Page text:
According to Thomson Reuters GFMS, the world gold supply is 171,300 tonnes. But there is a difference mentioned also in the latest essay of the Winklevoss twins. With bitcoin, we know that there will be never more than the programmed 21 million coins. Even if Satoshi Nakamoto its infamous creator wanted to he could not change this number. This is not the case with gold. Even though the supply of gold may be limited on earth we are in an infinite universe and there are over 600,000 asteroids that could contain gold according to scientists.
Elon Musk is already planning to mine gold on Mars and asteroids and send it back to earth.
Even though this sounds science fiction at the moment this could become a reality in the future. So bottom line while Bitcoins supply is really limited (even smaller than intended) there is potentially a multitude of gold flying around our planet we may even in our lifetimes be able to mine, increasing its supply.
Commercial Track Record
When we are comparing two assets with each other it is important to compare how long they have been around. The difference between gold and Bitcoin is quite big. Bitcoin’s whitepaper, the first document it was mentioned in and indirectly also the underlying blockchain, was released in 2008. The genesis block of Bitcoin was created in 2009. So, Bitcoin is 11 years old. This is nothing compared to gold. According to onlygold.com: “The first use of gold as money occurred around 700 B.C. when Lydian merchants produced the first coins.” So, humans have been using gold over 2700 years.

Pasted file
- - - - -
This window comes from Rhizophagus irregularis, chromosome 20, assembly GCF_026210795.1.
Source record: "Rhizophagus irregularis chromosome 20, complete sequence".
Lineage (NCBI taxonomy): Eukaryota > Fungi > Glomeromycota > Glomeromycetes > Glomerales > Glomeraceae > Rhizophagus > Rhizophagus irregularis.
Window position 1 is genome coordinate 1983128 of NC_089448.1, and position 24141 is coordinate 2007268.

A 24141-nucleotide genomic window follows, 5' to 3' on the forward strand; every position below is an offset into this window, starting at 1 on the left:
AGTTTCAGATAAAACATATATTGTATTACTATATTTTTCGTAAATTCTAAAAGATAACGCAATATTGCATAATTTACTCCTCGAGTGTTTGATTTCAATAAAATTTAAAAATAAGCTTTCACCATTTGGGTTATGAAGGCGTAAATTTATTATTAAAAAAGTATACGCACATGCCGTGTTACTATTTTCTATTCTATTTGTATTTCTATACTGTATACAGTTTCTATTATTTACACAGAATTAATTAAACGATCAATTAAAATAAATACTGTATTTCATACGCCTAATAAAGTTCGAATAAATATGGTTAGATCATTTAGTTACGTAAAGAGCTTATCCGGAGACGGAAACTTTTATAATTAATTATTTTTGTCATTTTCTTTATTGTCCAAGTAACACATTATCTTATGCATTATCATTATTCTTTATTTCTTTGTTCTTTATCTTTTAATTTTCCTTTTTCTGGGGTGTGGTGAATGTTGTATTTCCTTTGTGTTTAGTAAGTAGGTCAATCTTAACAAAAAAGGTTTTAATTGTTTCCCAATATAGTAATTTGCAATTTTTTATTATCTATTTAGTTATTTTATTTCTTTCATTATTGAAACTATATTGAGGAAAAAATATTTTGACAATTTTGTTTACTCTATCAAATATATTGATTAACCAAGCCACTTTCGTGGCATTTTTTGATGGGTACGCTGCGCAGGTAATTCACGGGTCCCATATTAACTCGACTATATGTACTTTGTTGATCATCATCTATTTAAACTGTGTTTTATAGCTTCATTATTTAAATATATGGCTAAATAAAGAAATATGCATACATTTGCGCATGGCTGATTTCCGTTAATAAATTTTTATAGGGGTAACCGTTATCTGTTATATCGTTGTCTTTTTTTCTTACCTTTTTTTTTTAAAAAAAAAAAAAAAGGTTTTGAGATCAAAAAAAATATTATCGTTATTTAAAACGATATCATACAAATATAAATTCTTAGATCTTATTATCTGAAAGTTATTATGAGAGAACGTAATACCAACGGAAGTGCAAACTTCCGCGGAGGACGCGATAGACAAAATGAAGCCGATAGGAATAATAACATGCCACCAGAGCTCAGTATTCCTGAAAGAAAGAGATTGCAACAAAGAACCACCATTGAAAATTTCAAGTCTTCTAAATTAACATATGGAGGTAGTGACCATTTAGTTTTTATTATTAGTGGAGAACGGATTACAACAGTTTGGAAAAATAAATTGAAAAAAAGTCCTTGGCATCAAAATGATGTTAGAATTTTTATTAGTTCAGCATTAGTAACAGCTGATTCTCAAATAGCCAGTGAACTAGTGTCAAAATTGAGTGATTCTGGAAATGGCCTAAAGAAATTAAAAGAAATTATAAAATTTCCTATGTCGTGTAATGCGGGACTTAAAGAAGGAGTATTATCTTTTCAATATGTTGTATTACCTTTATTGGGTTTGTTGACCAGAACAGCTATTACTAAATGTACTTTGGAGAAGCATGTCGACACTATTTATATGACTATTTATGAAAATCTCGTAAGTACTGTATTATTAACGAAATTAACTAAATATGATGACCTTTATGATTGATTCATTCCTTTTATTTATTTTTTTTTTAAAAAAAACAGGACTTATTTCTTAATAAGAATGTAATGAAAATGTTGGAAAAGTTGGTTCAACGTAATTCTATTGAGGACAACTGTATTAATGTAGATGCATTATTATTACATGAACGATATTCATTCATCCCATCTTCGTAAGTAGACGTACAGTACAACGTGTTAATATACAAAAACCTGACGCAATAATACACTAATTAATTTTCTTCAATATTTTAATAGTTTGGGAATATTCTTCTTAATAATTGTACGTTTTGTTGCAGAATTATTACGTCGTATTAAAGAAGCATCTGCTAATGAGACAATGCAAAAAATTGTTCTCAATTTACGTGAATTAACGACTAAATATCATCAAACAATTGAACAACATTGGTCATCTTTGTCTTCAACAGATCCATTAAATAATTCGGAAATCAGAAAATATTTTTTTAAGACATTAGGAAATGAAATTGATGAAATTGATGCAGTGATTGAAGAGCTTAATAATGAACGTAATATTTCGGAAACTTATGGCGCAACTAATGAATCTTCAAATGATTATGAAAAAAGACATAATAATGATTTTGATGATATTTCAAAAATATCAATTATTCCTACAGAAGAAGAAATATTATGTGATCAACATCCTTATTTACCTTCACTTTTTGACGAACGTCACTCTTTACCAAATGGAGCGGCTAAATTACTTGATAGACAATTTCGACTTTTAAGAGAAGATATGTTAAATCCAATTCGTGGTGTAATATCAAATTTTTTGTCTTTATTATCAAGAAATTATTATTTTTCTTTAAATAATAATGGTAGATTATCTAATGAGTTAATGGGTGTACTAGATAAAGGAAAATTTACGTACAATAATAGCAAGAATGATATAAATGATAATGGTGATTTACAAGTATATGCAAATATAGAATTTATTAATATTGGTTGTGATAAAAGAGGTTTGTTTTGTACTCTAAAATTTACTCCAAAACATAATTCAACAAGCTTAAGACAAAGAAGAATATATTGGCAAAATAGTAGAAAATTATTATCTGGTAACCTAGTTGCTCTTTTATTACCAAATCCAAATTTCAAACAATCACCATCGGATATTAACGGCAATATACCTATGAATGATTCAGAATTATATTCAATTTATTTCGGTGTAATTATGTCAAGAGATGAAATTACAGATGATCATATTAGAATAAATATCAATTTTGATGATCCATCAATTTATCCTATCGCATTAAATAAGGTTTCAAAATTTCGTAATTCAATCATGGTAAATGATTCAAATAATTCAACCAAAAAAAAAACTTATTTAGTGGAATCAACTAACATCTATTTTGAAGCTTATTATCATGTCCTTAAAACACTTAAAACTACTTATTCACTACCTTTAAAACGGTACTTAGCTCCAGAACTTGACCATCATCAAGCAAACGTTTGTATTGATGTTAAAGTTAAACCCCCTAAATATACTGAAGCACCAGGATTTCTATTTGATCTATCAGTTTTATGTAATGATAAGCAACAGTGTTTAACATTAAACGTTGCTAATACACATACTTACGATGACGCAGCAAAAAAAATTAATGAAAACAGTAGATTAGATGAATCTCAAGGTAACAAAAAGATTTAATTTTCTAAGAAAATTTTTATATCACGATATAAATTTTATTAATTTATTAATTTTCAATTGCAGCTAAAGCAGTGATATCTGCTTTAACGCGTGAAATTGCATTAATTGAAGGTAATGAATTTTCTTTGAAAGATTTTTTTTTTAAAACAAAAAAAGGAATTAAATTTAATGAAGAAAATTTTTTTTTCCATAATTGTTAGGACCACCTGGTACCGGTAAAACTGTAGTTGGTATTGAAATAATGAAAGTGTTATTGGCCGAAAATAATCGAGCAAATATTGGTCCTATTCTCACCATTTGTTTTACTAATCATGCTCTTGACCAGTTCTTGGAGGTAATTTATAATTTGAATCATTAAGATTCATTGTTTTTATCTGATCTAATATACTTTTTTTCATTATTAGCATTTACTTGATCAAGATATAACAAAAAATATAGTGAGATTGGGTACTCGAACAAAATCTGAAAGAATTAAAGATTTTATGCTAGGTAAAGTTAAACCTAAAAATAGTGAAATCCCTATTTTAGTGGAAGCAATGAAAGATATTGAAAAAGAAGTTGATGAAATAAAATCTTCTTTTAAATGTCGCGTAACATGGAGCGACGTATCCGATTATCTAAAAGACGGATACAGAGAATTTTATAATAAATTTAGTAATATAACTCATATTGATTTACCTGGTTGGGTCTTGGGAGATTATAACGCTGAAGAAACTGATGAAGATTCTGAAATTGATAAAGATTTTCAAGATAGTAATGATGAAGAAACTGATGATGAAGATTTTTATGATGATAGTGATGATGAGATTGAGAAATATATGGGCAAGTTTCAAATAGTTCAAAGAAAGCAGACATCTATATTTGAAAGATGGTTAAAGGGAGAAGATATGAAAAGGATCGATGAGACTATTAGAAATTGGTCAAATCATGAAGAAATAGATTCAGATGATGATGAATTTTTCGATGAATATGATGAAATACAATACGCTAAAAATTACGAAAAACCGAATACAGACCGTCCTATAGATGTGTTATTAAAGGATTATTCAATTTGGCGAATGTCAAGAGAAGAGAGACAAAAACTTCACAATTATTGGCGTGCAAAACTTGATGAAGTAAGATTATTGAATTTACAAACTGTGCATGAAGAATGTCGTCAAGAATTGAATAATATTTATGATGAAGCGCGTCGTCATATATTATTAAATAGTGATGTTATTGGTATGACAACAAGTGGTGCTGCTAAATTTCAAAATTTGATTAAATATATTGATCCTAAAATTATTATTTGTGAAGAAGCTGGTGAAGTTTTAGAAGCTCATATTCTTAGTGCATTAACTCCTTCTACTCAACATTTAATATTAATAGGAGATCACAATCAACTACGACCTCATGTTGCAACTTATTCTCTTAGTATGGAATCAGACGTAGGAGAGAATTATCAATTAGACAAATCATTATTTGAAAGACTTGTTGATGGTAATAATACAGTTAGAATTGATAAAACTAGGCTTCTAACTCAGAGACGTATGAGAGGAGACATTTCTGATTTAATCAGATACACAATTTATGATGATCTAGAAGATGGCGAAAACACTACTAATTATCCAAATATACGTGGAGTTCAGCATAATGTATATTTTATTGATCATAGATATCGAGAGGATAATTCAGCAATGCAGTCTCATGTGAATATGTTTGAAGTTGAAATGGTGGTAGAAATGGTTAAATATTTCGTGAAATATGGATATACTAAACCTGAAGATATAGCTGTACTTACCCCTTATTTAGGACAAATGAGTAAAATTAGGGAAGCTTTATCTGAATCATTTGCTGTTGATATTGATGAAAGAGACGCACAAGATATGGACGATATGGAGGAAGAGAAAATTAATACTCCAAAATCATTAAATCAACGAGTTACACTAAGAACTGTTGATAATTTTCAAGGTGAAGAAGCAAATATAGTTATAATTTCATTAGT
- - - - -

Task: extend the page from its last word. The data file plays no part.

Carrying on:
While gold has an established track record of 2700 years of commercial use Bitcoin does not (yet).
If we compare the market caps of gold and Bitocin we see golds head start. While Bitcoin’s market cap is USD 212 billion, gold’s market cap is around USD 9 trillion. Interestingly, gold is being used 270 times longer than Bitcoin while its market cap is “only” 42 times higher. It would be very interesting to see what Bitcoins market cap is in 2689 years.
This huge difference in commercial use makes comparison meaningless as it takes time for ecosystems, service providers, and awareness to develop for an asset. Even though it has become much easier to be exposed to Bitcoin, investing in gold is still more accessible and nearly all financial service providers offer it while Bitcoin is more and more becoming part of their offer.
Another major differentiator between Bitcoin and gold is their transportability. This is important as both assets represent value and especially in times of crisis and turmoil it is advantageous to be able to easily move once assets from one place to the other.
The standard gold bar held as gold reserves by central banks, you see in movies, weights 12.4 kg or 438.9-ounces.
A Bitcoin on the other hand weights nothing as it is digital. Imagine in times of a crisis it would be very difficult to move your gold as it is heavy. With Bitcoin, knowing your seed phrase by heart is enough to access all your Bitcoins.
To conclude while one can understand why Bitcoin and gold are being compared this comparison is not sustainable as they are different in major aspects such as age, use, or total supply. Bitcoin is not the digital version of gold rather an asset class for itself having unique characteristics with their respective implications during a crisis.